“I like landscapes best, sir,” replied the youth; and turning to Mr. Wyllys, he added: “Mr. S — advised me to please myself as to the subjects I worked upon.”

“Certainly,” answered Mr. Wyllys; “and you seem to prefer my mill- pond, Charlie, to the human face divine.”

“But, here are sketches of faces,” said Elinor, looking over the portfolio; “very good, too; — this is excellent — grandpapa, do you know yourself? And Miss Patsey — very good — Aunt Agnes, too! Why, Charles, you must have drawn all these from memory.”

The sketches Elinor was looking at, were roughly done in ink or lead- pencil; but were generally good likenesses. Mr. Wyllys took up one, that had not yet been observed by the rest of the party; he smiled, and passed it to his granddaughter. Elinor coloured, and her heart beat as she looked at it, for it was a sketch of Harry. Mr. Taylor was standing behind her, and recognised it immediately.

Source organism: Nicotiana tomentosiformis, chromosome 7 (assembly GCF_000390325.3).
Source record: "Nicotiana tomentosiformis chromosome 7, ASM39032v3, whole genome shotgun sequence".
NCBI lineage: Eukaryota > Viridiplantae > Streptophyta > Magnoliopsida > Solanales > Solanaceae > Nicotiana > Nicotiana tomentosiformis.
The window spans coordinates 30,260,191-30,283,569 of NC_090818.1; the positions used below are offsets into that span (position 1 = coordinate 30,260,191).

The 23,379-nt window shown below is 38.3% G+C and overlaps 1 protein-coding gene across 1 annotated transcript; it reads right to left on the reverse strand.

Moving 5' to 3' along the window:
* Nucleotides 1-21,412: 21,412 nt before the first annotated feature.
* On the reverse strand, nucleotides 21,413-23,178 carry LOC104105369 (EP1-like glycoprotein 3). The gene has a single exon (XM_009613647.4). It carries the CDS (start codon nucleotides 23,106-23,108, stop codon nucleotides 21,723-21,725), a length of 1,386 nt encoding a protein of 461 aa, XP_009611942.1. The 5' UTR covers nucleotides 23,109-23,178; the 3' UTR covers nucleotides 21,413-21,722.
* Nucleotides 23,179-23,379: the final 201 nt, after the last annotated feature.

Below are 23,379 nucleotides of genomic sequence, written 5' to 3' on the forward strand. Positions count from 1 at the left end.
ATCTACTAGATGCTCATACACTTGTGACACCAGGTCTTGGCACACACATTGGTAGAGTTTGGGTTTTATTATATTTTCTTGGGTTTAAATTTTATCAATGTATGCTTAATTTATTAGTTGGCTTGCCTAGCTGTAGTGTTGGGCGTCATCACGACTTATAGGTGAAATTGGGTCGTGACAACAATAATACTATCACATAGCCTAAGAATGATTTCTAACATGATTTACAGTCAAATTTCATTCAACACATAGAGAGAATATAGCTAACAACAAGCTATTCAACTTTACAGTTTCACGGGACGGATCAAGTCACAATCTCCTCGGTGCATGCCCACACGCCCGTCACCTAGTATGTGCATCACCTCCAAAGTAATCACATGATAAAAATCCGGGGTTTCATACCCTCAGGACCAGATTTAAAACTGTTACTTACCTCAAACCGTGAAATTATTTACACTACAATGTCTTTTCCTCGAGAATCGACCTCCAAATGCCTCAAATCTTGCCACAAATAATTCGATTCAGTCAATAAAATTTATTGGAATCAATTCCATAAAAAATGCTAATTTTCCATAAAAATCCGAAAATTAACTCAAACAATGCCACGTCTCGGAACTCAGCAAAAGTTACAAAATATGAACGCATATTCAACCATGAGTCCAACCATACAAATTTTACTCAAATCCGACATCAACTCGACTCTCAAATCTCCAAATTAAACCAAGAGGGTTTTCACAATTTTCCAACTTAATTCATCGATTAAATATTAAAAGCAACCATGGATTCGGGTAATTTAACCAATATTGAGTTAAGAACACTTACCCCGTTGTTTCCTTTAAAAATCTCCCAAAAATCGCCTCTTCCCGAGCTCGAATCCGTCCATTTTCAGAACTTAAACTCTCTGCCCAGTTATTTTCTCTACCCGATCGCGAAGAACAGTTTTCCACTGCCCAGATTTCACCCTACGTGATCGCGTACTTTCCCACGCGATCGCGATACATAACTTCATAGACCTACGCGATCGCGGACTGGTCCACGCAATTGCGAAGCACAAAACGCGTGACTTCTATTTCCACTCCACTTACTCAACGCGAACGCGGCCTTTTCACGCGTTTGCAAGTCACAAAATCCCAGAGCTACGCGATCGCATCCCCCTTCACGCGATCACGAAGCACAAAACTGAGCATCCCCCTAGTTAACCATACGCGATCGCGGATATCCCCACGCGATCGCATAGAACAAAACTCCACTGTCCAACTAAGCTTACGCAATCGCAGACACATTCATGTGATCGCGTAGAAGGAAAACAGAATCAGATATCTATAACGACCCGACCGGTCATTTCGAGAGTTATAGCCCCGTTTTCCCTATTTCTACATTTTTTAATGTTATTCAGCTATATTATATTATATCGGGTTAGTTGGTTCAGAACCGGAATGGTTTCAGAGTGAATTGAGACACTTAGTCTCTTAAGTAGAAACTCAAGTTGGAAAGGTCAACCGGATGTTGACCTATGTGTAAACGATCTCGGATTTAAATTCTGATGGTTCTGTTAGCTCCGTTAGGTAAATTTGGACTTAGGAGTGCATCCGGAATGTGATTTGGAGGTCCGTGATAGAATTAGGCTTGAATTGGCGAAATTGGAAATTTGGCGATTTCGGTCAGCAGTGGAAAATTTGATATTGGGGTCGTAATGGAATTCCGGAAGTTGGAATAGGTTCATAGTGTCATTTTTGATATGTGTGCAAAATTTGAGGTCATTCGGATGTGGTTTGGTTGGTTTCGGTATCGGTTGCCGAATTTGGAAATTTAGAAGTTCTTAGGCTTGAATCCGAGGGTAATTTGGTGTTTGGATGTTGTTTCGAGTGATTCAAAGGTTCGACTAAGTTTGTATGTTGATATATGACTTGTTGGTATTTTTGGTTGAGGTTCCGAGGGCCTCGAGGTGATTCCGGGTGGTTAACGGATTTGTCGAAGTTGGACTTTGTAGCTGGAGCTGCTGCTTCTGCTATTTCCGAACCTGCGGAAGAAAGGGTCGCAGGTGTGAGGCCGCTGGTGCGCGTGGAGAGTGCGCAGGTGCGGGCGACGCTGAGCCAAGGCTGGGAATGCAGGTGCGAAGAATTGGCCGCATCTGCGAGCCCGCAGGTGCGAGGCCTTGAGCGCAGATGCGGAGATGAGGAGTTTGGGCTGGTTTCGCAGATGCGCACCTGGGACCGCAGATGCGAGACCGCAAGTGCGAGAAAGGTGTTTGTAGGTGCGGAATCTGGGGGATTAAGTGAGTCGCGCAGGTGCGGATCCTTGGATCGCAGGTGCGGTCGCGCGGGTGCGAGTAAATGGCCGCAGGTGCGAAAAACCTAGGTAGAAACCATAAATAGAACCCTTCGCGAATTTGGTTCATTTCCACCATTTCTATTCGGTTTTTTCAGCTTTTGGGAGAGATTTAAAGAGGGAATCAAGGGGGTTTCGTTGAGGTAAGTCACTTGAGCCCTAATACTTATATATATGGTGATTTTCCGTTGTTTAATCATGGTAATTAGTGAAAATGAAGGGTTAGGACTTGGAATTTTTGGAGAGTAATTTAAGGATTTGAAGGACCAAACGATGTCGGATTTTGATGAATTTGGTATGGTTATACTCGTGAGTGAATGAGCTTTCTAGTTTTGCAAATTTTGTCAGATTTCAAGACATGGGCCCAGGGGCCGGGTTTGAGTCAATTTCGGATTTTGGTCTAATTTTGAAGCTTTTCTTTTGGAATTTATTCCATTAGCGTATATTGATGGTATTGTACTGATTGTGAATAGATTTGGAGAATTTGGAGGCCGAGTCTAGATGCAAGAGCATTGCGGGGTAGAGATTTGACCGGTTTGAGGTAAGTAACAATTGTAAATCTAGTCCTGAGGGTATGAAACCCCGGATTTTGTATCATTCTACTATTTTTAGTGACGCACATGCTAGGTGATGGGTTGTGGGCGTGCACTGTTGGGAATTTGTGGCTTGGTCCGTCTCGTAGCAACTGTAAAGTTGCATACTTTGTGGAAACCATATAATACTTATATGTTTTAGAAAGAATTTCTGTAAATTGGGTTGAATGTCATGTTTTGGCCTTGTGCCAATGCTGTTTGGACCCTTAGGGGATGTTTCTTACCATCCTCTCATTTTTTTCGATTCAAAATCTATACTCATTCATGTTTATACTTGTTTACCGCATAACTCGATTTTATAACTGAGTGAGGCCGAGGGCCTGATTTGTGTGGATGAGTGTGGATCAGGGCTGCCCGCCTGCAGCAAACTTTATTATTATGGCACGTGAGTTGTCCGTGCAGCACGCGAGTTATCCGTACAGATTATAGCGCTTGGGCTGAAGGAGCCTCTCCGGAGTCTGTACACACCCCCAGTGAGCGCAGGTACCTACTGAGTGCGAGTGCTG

“That is Mr. Hazlehurst, if I am not mistaken; and a very good likeness, Miss Wyllys.”

“I suppose, your son and Harry have met, in Paris, Mr. Taylor,” said Miss Agnes, by way of turning his attention from Elinor.

“Yes, madam, Thomas mentions having had some intercourse with Mr. Hazlehurst, and observes, that he sees him, almost every day, in the Tullyrees;which, Thomas says, is the rendy-vussof the fashionable world, in Paris.”

“Will your son return home soon?”

“Why, no; I think not. He went for six months; but he calculates, now, to stay some time longer. I am told, Mr. Hazlehurst will not return until next year; — they might make the Eur ópean towertogether. But Thomas seems to like the caffiesand the bully-vardsof Paris, too much to move from that city.”